UMD School of Public Health Seminar, April 11, 2018, 2-3 PM EST
Prof. Benny Chefetz (Dean of the Robert H. Smith Faculty of Agriculture, Food, and the Environment, Hebrew University of Jerusalem)
Title: Irrigation with Reclaimed Wastewater: New Source of Water or Emerging problem?
Location: Room 2236 in the School of Public Health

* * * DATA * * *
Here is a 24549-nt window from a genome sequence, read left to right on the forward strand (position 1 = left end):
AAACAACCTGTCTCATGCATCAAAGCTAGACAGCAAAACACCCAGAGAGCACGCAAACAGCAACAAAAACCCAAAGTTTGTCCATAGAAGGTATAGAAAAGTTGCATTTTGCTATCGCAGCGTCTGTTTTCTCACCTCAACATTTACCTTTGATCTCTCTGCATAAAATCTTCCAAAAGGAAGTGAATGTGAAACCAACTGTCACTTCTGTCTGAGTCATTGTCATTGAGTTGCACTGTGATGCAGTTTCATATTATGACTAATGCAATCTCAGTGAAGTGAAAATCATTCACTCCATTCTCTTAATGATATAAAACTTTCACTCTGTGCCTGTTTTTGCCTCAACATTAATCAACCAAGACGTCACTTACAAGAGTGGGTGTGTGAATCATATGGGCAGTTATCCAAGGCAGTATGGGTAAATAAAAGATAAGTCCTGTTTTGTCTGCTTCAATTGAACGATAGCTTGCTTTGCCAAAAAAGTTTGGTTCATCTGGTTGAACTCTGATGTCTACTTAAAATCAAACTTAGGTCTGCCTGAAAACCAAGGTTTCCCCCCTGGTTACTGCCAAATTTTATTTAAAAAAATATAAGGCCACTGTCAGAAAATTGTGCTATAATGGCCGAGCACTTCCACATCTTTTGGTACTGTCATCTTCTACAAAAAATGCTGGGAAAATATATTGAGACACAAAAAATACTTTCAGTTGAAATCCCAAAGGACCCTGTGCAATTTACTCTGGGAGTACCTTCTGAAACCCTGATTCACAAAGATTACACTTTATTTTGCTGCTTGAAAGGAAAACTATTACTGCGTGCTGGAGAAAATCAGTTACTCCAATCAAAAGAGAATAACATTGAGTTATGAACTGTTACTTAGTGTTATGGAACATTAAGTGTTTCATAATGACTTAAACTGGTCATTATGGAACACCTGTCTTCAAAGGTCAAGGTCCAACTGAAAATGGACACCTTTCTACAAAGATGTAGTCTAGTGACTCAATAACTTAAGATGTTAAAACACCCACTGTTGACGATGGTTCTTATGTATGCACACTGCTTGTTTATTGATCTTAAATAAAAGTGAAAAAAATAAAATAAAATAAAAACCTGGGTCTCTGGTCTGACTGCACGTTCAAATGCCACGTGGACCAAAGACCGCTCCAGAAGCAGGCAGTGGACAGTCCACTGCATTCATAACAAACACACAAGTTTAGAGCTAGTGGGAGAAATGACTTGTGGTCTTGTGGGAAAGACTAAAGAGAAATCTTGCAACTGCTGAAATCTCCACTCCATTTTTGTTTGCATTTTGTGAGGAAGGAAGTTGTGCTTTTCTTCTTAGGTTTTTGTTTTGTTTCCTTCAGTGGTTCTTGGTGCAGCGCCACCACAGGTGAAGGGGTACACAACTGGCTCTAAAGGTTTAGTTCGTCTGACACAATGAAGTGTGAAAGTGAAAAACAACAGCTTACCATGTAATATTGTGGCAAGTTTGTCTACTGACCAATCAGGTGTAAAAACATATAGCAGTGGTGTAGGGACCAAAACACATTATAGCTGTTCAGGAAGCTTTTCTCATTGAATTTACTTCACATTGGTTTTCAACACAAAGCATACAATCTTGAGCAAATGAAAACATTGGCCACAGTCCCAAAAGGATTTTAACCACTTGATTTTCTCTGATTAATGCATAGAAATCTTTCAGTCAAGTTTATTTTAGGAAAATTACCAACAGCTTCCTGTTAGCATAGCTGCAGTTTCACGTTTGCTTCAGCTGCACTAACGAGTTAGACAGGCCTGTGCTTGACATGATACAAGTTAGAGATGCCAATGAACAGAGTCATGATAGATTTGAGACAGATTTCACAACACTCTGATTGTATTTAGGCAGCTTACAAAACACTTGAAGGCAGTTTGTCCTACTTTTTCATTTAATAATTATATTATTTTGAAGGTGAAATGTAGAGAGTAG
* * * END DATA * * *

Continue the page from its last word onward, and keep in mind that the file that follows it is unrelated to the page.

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Synopsis:Fresh water scarcity has led to increased use of treated wastewater as an alternative source for crop irrigation. Concerns have been raised regarding pharmaceutical exposure via treated wastewater. In our recent work, we demonstrated that active pharmaceuticals are introduced to arable land via irrigation water. Moreover, we showed that some pharmaceuticals can be taken up and accumulated in edible parts of plants. Our studies aimed to assess whether carbamazepine, an anticonvulsant drug highly persistent in wastewater, is present in commercially available treated wastewater-irrigated produce, and whether human exposure to carbamazepine occurs via ingestion of this produce. In this study we follow the exposure path: wastewater Þirrigation water Þ soil Þ crops Þ consumers. Using volunteer cohorts in a single blind crossover trial, carbamazepine and metabolite levels were measured in produce and human urine. Our findings indicated that following seven days of consuming treated wastewater irrigated-produce all volunteers exhibited quantifiable levels of carbamazepine, while in a cohort of volunteers who consumed fresh water irrigated-produce, the distribution remained unchanged from baseline (between group P<0.001). Urine levels of the cohort that consumed consuming treated wastewater irrigated-produce for seven days were found to return to baseline following the exposure periods. This study demonstrates "proof of concept" that human exposure to pharmaceuticals occurs through ingestion of commercially available treated wastewater-irrigated produce, providing data that could guide policy and risk assessments.